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Marcelo Claure, Town Hall Meetings, New Family Share Pack Plan, Unlimited Individual Plan, Discussion Thread

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See page 24 of the Investor Update.

 

"Capital Expenditures - Network and Other": $1.121 Billion

I wish there were a way to find out how much money Sprint spent in a particular area of towns/cities, more specific even than just by market. The reason I mention this, is because between all the marketing regarding the vast speed improvements in the area and the lack of actual major reports of progress from third party reviewers, it would be reassuring of Sprint to give detail of spending in certain areas.

 

I think T-Mobile may have done this in the past perhaps they still are, I don't know. It isn't that I don't believe Sprint, just that these local capex financial figures would be nice to know. It also would be great to have a step by step development plan the way it use to be in some ways.

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Sprint's competition would love to have this info. That's why Sprint will not make it public.

 

Aggregate CapEx after the fact and a forecast is all we'll get from Sprint.

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Drilling down to a specific area from a bigger market view analysis would be troublesome. It will bring folks more ammunition to complain that their area isn't getting being spent on more.

 

TS

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Now to think of it, I may be mistaken about the T-Mobile mention regarding the monetary listings in areas, for listing the number of tower upgrades, not specific monetary figures. Perhaps Sprint could show where recent developments are without the cost being shown.

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Now to think of it, I may be mistaken about the T-Mobile mention regarding the monetary listings in areas, for listing the number of tower upgrades, not specific monetary figures. Perhaps Sprint could show where recent developments are without the cost being shown.

 

Sprint did.  But those site upgrade maps were taken down several years ago.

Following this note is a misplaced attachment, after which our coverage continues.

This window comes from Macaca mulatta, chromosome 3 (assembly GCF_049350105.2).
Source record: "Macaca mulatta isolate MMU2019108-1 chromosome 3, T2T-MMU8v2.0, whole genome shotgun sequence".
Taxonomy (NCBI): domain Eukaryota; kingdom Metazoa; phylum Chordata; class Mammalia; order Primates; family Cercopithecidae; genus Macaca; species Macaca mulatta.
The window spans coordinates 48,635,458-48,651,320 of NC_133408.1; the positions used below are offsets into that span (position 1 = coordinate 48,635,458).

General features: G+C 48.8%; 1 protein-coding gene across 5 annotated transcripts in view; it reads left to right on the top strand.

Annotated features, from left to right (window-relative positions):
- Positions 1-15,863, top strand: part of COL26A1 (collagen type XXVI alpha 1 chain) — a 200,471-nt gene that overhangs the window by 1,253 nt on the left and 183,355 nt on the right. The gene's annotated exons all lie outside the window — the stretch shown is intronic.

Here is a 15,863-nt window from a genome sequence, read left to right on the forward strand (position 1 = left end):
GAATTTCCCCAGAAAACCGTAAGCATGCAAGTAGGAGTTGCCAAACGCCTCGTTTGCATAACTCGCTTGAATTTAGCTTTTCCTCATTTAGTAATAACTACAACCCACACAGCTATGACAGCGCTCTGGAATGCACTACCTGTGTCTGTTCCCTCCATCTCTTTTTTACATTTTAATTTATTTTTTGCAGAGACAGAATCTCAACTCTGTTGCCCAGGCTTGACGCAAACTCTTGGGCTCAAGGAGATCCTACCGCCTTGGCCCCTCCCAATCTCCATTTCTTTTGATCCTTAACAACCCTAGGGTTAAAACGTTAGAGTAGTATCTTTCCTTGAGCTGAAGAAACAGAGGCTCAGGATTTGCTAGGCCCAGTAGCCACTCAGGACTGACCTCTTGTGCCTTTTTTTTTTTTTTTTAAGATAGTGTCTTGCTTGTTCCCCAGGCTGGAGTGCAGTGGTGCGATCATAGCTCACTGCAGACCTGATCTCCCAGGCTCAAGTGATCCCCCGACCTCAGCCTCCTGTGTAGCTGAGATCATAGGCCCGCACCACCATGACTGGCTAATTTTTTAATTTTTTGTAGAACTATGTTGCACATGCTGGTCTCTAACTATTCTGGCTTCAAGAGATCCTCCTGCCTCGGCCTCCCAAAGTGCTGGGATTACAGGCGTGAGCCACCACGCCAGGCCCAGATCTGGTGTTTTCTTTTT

AJ

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Sprint did.  But those site upgrade maps were taken down several years ago.

 

AJ

Was there ever a reason given for that?

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Was there ever a reason given for that?

Competitors were using those maps to sell their own service.

 

Sent from my LG-LS993 using Tapatalk

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Sprint did. But those site upgrade maps were taken down several years ago.

 

AJ

I may be thinking either AT&T or T-Mobile with the tower upgrade listing information, as I know I saw this about a year ago, though its been a while from now that I last looked at a coverage map.

 

Cell phone coverage itself has become quite good to where checking a coverage map doesn't seem as important anymore, other than particular bits of information that is more band-specific. Such as for example, band41 deployment and densification. This would be really nice to know as Sprint has more capex spending available for it.

 

The more Sprint deploys and densifies band41, the better Sprint will be, and not only Sprint itself, but how much better Sprint can be in contrast with the other carriers. The service would be unbeatable, despite the costly process of making it so with massive amounts of in-area band41 coverage.

 

Although as a disclaimer, I'm not advocating for wider coverage in areas to expand service, but rather to improve upon currently served areas where Sprint customers need.

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Cell phone coverage itself has become quite good to where checking a coverage map doesn't seem as important anymore, other than particular bits of information that is more band-specific. Such as for example, band41 deployment and densification. This would be really nice to know as Sprint has more capex spending available for it.

 

That level of detail is too much information for average consumers -- too technical.  And too much information for competitors -- too revealing.  So, no, public facing site upgrade maps are not coming back, not while Sprint struggles against the competition.

 

AJ

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I may be thinking either AT&T or T-Mobile with the tower upgrade listing information, as I know I saw this about a year ago, though its been a while from now that I last looked at a coverage map.

 

 

Sprint had a map displaying recent tower upgrades such as voice, capacity, and data speed upgrades during NV as AJ stated, it was found at network.sprint.com back a couple years ago.  AT&T use to have a map sort of like Sprint's back during AT&T HSPA+ upgrades but was not as detailed as it only show by market and did not give exact cell site locations.   T-Mobile as far as I can recall did not provide any type of map.